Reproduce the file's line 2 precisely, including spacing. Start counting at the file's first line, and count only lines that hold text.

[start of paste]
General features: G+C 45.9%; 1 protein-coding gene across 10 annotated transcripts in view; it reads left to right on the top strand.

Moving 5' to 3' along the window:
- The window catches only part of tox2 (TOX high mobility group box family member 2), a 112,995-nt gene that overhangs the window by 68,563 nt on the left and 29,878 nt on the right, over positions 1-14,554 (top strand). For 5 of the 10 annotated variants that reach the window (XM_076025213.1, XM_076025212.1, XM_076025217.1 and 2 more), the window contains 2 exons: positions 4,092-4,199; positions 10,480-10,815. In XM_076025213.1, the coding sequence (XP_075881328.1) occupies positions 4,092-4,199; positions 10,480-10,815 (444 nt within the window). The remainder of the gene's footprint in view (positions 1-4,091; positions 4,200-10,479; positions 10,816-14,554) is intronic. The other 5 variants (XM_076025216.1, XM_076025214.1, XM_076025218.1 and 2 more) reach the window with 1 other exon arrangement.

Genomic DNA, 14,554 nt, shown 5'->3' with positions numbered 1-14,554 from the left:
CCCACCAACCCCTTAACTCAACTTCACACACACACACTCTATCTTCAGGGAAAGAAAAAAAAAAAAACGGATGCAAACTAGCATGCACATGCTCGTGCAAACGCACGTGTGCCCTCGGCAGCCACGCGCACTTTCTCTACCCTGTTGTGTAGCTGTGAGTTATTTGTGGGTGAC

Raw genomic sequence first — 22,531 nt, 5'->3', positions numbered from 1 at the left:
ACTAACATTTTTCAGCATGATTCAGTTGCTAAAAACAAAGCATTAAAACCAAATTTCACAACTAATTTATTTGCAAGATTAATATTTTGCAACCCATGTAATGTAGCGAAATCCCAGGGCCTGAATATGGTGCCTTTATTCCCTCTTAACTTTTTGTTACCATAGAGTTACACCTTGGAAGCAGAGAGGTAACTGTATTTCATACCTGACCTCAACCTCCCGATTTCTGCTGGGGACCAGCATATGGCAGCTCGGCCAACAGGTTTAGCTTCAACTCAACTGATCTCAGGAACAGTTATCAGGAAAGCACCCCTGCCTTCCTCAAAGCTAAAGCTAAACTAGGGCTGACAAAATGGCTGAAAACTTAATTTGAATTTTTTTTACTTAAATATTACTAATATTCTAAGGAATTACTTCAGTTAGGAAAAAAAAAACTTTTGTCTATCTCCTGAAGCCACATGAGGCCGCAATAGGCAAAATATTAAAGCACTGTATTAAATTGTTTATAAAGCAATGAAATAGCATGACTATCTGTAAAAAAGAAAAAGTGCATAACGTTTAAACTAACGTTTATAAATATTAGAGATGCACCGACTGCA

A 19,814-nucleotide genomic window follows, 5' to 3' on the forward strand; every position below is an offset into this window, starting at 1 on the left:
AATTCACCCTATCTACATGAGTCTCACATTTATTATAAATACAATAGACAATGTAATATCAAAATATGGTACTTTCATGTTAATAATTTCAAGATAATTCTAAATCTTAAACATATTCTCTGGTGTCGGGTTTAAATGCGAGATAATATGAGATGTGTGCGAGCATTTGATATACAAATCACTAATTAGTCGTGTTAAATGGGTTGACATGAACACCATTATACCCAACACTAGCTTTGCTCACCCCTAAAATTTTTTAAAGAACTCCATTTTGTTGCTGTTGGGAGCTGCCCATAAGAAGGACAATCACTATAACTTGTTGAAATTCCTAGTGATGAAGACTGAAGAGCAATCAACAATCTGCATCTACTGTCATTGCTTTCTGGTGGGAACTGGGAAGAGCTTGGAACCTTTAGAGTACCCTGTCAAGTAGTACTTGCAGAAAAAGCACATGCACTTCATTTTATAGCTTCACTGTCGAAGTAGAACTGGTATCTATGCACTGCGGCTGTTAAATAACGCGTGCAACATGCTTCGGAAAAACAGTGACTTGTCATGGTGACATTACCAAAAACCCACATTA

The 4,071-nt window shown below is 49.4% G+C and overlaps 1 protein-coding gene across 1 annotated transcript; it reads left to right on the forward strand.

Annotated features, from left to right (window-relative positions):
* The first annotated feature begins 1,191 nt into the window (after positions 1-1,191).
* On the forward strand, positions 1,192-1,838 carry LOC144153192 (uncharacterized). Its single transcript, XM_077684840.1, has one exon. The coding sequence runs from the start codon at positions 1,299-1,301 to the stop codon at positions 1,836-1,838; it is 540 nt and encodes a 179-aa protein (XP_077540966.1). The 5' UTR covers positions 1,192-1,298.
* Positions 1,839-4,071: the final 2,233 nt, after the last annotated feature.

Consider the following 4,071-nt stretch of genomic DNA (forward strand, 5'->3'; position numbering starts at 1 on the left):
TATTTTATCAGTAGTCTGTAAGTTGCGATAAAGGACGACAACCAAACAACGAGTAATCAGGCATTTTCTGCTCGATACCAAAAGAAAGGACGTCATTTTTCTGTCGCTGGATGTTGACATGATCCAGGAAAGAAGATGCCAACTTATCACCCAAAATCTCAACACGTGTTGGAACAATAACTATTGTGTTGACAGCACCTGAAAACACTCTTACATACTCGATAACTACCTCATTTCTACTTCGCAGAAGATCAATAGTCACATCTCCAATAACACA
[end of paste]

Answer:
Moving 5' to 3' along the window: